entire book to the Harvard Trust Company, Trustee of the estate of Walter Ela subject to such disposal as may be agreed upon by it and by the estate of John W. Hunter." The executrix of the will of Hunter appealed, and now contends that under the terms of the will of the testator her testate and Hovenden were given a fee which could not be cut down by any subsequent provisions of the will.
The familiar, fundamental rule for the construction of wills is to ascertain the intent of the testator from the whole instrument, attributing due weight to all its language, considered in the light of the circumstances known to the testator at the time of execution, and to give effect to that intent unless some positive rule of law forbids. Ware v. Minot, 202 Mass. 512 , 516. Fitts v. Powell, 307 Mass. 449 , 454. Mills v. Blakelin, 307 Mass. 542 , 544, and cases cited.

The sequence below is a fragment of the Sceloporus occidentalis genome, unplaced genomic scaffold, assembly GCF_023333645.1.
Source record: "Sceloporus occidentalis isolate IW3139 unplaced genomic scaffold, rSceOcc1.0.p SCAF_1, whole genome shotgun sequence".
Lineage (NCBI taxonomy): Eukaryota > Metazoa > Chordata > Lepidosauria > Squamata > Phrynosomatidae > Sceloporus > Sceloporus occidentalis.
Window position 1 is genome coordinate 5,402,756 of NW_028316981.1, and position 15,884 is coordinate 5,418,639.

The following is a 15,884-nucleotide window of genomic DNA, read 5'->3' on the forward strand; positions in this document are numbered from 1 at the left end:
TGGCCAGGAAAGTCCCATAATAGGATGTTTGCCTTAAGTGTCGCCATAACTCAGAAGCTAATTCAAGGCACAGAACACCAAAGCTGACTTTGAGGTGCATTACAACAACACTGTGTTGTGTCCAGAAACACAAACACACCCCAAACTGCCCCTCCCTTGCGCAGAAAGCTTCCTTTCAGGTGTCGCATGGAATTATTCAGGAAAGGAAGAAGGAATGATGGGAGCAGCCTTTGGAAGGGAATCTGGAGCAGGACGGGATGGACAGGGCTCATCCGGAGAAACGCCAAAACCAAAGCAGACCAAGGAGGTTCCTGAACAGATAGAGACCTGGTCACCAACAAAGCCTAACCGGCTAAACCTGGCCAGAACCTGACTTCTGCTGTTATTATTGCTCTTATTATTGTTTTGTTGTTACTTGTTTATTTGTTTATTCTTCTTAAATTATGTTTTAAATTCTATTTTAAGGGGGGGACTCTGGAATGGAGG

It is also settled that where an estate in fee is given in plain and unequivocal language it cannot be cut down by subsequent provisions repugnant to or inconsistent with the estate first given. Mills v. Blakelin, 307 Mass. 542 , 546, and cases cited. This is not a rule of construction but is a positive rule of law the observance of which has been said to be "indispensable to the required certainty and security in establishing titles to property and especially in the disposition of landed estates . . . [and that it] is a safer rule than one which for want of strictness would be attended in its application with all sorts and shades of doubt and uncertainty." Bradley v. Warren, 104 Maine, 423, 427. In the case just cited the court relied largely on Kelley v. Meins, 135 Mass. 231 , Damrell v. Hartt, 137 Mass. 218 , Joslin v. Rhoades, 150 Mass. 301 , Foster v. Smith, 156 Mass. 379 , and Knight v. Knight, 162 Mass. 460 .